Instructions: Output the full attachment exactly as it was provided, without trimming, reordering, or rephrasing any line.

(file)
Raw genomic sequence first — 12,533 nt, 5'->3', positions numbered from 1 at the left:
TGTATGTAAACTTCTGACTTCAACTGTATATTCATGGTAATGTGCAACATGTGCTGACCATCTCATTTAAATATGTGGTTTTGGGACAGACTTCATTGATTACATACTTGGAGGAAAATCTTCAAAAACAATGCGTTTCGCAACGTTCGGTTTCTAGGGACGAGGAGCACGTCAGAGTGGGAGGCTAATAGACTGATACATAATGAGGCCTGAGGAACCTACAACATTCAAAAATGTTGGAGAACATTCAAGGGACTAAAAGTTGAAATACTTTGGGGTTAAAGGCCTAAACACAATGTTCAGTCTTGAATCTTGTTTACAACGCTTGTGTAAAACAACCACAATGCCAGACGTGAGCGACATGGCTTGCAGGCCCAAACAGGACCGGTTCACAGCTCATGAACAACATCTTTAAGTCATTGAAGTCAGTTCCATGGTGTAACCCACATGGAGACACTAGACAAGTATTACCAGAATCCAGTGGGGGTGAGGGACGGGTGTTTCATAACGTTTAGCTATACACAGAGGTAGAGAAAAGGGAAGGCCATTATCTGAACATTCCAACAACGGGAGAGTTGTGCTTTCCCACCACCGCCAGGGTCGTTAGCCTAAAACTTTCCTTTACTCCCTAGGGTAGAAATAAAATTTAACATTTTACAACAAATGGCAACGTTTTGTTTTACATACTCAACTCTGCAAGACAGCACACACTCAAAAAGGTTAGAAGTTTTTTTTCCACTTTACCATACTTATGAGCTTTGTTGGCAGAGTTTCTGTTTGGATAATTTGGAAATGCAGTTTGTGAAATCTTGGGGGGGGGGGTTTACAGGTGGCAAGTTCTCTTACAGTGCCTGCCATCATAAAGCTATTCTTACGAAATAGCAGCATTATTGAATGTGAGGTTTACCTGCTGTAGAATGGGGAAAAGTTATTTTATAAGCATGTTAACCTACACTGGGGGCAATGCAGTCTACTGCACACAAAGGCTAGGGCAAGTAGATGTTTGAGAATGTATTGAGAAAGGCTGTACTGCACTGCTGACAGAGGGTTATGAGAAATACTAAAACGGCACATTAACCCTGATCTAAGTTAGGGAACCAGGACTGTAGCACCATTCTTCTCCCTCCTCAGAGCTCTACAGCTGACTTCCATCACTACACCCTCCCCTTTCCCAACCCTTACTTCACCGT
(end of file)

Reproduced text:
Raw genomic sequence first — 12,533 nt, 5'->3', positions numbered from 1 at the left:
TGTATGTAAACTTCTGACTTCAACTGTATATTCATGGTAATGTGCAACATGTGCTGACCATCTCATTTAAATATGTGGTTTTGGGACAGACTTCATTGATTACATACTTGGAGGAAAATCTTCAAAAACAATGCGTTTCGCAACGTTCGGTTTCTAGGGACGAGGAGCACGTCAGAGTGGGAGGCTAATAGACTGATACATAATGAGGCCTGAGGAACCTACAACATTCAAAAATGTTGGAGAACATTCAAGGGACTAAAAGTTGAAATACTTTGGGGTTAAAGGCCTAAACACAATGTTCAGTCTTGAATCTTGTTTACAACGCTTGTGTAAAACAACCACAATGCCAGACGTGAGCGACATGGCTTGCAGGCCCAAACAGGACCGGTTCACAGCTCATGAACAACATCTTTAAGTCATTGAAGTCAGTTCCATGGTGTAACCCACATGGAGACACTAGACAAGTATTACCAGAATCCAGTGGGGGTGAGGGACGGGTGTTTCATAACGTTTAGCTATACACAGAGGTAGAGAAAAGGGAAGGCCATTATCTGAACATTCCAACAACGGGAGAGTTGTGCTTTCCCACCACCGCCAGGGTCGTTAGCCTAAAACTTTCCTTTACTCCCTAGGGTAGAAATAAAATTTAACATTTTACAACAAATGGCAACGTTTTGTTTTACATACTCAACTCTGCAAGACAGCACACACTCAAAAAGGTTAGAAGTTTTTTTTCCACTTTACCATACTTATGAGCTTTGTTGGCAGAGTTTCTGTTTGGATAATTTGGAAATGCAGTTTGTGAAATCTTGGGGGGGGGGGTTTACAGGTGGCAAGTTCTCTTACAGTGCCTGCCATCATAAAGCTATTCTTACGAAATAGCAGCATTATTGAATGTGAGGTTTACCTGCTGTAGAATGGGGAAAAGTTATTTTATAAGCATGTTAACCTACACTGGGGGCAATGCAGTCTACTGCACACAAAGGCTAGGGCAAGTAGATGTTTGAGAATGTATTGAGAAAGGCTGTACTGCACTGCTGACAGAGGGTTATGAGAAATACTAAAACGGCACATTAACCCTGATCTAAGTTAGGGAACCAGGACTGTAGCACCATTCTTCTCCCTCCTCAGAGCTCTACAGCTGACTTCCATCACTACACCCTCCCCTTTCCCAACCCTTACTTCACCGT